Third, when we sing psalms we sing not just to Jesus and about Jesus, as we do with hymns, we also sing with Jesus (a distinction helpfully brought out in David Murray’s book Jesus on Every Page). Opponents of psalm-singing often argue that as part of the Old Testament, the psalms fail to incorporate the revelation of the person and work of Jesus. But while there are two testaments, there is only one redemptive story, and Christ is at its center. Murray and others have made a convincing case for reading the psalms as they would have been sung by Jesus himself.

As an example of singing the psalms with Jesus, look at Psalm 22. The opening words of this psalm should be familiar to all of us: “My God, my God, why have you forsaken me?” They were, of course, spoken by Jesus as he hung on the cross. But look at the last verse of this psalm: “They shall come and proclaim his righteousness to a people yet unborn, that he has done it.” Some theologians have suggested that this last phrase could also be translated, “It is finished.” From beginning to end, Psalm 22 reflects the thoughts and words of Jesus as he suffered for our sins. In that sense, we see this psalm as being sung by him! This becomes even more awe-inspiring when we see Jesus singing about us in the second half of this psalm: “All the ends of the earth shall remember and turn to the LORD, and all the families of the nations shall worship before you” (v. 27). With this perspective, isn’t it an incredibly rich and rewarding experience to study and sing this psalm?

As we close, I’d simply like to ask you to learn to love the psalms God has provided for us in his Word. Learn to love reading them, studying them, seeing Christ in them, and singing them. Learn to let this book shape your expressions of praise and gratitude to God. Individually and as a church body, you will find that the psalms nourish and strengthen your spiritual walk as a result.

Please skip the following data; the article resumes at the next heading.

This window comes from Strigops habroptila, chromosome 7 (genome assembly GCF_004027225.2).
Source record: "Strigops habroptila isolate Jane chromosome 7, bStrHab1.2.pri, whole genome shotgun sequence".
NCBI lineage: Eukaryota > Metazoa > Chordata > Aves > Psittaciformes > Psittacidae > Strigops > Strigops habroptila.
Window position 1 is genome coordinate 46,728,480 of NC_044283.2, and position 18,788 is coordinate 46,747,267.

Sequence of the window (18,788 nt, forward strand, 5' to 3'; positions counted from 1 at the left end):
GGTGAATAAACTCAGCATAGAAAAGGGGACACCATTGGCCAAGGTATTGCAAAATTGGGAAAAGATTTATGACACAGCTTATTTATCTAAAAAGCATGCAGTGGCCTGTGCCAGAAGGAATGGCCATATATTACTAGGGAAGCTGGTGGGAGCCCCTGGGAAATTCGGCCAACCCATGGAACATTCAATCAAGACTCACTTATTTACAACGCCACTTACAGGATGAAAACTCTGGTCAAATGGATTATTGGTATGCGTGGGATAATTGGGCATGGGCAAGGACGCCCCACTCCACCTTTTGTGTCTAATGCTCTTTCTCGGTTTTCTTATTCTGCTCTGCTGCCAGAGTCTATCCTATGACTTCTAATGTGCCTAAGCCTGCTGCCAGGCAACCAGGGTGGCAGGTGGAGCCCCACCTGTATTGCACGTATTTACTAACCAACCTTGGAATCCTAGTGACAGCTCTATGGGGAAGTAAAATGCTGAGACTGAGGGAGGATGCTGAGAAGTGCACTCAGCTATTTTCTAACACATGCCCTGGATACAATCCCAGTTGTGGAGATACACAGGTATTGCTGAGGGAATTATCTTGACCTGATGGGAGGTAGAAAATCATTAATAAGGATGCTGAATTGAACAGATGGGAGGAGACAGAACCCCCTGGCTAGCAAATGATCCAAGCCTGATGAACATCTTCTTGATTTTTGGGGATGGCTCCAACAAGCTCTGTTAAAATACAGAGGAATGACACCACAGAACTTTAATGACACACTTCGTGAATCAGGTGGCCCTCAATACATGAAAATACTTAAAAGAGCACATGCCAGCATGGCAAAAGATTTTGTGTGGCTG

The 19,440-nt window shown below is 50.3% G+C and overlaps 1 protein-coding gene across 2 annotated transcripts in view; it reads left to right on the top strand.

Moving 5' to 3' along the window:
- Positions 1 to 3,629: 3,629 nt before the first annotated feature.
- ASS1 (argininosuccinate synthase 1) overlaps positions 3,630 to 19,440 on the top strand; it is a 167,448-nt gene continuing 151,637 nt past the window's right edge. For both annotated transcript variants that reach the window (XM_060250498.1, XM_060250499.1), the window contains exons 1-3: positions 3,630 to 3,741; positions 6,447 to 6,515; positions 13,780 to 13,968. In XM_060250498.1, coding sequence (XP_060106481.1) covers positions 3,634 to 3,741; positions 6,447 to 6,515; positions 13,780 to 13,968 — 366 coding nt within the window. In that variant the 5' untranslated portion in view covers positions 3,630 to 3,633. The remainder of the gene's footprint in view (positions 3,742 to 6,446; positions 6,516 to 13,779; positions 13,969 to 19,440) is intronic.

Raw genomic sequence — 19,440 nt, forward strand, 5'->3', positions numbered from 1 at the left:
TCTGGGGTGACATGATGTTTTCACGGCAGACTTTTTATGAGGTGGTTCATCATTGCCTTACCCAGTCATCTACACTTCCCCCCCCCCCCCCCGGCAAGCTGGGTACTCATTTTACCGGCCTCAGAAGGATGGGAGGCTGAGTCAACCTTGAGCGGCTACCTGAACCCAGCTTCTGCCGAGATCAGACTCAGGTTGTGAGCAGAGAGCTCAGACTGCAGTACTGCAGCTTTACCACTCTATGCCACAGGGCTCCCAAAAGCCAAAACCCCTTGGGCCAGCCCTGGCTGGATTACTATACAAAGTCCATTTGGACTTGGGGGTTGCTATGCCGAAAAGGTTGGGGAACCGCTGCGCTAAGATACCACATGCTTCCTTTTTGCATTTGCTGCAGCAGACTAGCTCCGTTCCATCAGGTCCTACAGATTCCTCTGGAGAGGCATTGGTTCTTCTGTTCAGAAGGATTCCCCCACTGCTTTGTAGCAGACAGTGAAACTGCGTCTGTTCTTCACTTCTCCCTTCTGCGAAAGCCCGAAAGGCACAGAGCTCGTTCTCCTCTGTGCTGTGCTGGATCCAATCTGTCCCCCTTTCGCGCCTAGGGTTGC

Christmas Psalms: Psalm 98

Noel! Noel! Noel! Noel!
Born is the King of Israel!

As often as it appears in cards, plaques, and Christmas carols, the little word “Noel” evades precise definition. The old English Christmas shout “Nowell” can be traced back to the French form “Noel,” and from there the etymological road splits. On one hand, “Noel” could be derived from the Latin natalis, meaning “born”—thus, “He is born!” The second possibility, however, and the one that intrigues me more, links “Noel” with the French word nouvelle, meaning “news.” Rather than the direct statement “He is born,” then, “Noel” takes on a broader meaning: “Good news!”

Fire Island Lighthouse

Fire Island Lighthouse

This year, “good news” has become a recurring theme in many of my experiences. From enjoying the robust psalm-singing of the Reformed Presbyterian Church I attend at college, to singing with The Genevans Choir first in Ohio and then in southeast Asia, to hosting Geneva’s small vocal ensemble New Song at my home church, to participating in a TASC (Teens Actively Serving Christ) trip on Long Island, to preparing organ and choir music for The Genevans’ Christmas concerts this fall, the year 2014 left me both with a deeper understanding of what that “good news” means and with a more vigorous joy to proclaim it.